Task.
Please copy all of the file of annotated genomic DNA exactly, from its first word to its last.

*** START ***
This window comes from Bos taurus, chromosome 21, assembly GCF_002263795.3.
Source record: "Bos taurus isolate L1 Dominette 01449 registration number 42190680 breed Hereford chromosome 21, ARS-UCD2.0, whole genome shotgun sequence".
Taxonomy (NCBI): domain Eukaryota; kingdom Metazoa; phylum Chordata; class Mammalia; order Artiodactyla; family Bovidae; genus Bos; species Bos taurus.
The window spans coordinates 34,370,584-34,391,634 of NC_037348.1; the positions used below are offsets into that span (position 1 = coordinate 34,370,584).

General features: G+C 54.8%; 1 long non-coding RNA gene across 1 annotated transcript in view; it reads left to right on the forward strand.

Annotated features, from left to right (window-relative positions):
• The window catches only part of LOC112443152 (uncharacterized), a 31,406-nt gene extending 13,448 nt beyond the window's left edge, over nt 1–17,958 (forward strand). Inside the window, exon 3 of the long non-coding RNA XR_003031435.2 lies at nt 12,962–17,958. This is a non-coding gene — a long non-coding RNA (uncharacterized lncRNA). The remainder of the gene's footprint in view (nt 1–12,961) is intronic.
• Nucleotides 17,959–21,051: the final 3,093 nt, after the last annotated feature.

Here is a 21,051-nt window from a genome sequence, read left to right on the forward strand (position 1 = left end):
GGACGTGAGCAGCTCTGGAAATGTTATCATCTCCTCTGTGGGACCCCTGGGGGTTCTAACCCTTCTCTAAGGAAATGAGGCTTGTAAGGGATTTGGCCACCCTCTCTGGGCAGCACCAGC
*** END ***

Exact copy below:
This window comes from Bos taurus, chromosome 21, assembly GCF_002263795.3.
Source record: "Bos taurus isolate L1 Dominette 01449 registration number 42190680 breed Hereford chromosome 21, ARS-UCD2.0, whole genome shotgun sequence".
Taxonomy (NCBI): domain Eukaryota; kingdom Metazoa; phylum Chordata; class Mammalia; order Artiodactyla; family Bovidae; genus Bos; species Bos taurus.
The window spans coordinates 34,370,584-34,391,634 of NC_037348.1; the positions used below are offsets into that span (position 1 = coordinate 34,370,584).

General features: G+C 54.8%; 1 long non-coding RNA gene across 1 annotated transcript in view; it reads left to right on the forward strand.

Annotated features, from left to right (window-relative positions):
• The window catches only part of LOC112443152 (uncharacterized), a 31,406-nt gene extending 13,448 nt beyond the window's left edge, over nt 1–17,958 (forward strand). Inside the window, exon 3 of the long non-coding RNA XR_003031435.2 lies at nt 12,962–17,958. This is a non-coding gene — a long non-coding RNA (uncharacterized lncRNA). The remainder of the gene's footprint in view (nt 1–12,961) is intronic.
• Nucleotides 17,959–21,051: the final 3,093 nt, after the last annotated feature.

Here is a 21,051-nt window from a genome sequence, read left to right on the forward strand (position 1 = left end):
GGACGTGAGCAGCTCTGGAAATGTTATCATCTCCTCTGTGGGACCCCTGGGGGTTCTAACCCTTCTCTAAGGAAATGAGGCTTGTAAGGGATTTGGCCACCCTCTCTGGGCAGCACCAGC